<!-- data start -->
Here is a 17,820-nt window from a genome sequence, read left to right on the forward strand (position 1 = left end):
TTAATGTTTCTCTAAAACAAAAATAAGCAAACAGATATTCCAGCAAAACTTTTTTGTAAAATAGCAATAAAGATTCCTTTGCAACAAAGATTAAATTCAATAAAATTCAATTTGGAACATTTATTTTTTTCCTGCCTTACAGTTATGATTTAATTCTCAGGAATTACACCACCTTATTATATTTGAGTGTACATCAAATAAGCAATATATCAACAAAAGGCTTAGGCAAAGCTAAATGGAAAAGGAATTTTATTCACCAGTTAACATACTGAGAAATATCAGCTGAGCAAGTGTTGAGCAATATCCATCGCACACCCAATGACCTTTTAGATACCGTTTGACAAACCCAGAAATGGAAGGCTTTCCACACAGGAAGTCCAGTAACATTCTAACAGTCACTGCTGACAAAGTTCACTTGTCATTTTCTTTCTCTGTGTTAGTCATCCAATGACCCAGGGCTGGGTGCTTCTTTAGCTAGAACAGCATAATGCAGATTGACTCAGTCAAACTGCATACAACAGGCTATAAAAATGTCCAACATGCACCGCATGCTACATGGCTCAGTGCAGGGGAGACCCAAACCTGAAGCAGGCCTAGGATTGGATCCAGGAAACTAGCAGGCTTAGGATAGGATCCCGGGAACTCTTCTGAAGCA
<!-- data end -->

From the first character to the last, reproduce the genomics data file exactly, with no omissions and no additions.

Here is a 17,820-nt window from a genome sequence, read left to right on the forward strand (position 1 = left end):
TTAATGTTTCTCTAAAACAAAAATAAGCAAACAGATATTCCAGCAAAACTTTTTTGTAAAATAGCAATAAAGATTCCTTTGCAACAAAGATTAAATTCAATAAAATTCAATTTGGAACATTTATTTTTTTCCTGCCTTACAGTTATGATTTAATTCTCAGGAATTACACCACCTTATTATATTTGAGTGTACATCAAATAAGCAATATATCAACAAAAGGCTTAGGCAAAGCTAAATGGAAAAGGAATTTTATTCACCAGTTAACATACTGAGAAATATCAGCTGAGCAAGTGTTGAGCAATATCCATCGCACACCCAATGACCTTTTAGATACCGTTTGACAAACCCAGAAATGGAAGGCTTTCCACACAGGAAGTCCAGTAACATTCTAACAGTCACTGCTGACAAAGTTCACTTGTCATTTTCTTTCTCTGTGTTAGTCATCCAATGACCCAGGGCTGGGTGCTTCTTTAGCTAGAACAGCATAATGCAGATTGACTCAGTCAAACTGCATACAACAGGCTATAAAAATGTCCAACATGCACCGCATGCTACATGGCTCAGTGCAGGGGAGACCCAAACCTGAAGCAGGCCTAGGATTGGATCCAGGAAACTAGCAGGCTTAGGATAGGATCCCGGGAACTCTTCTGAAGCA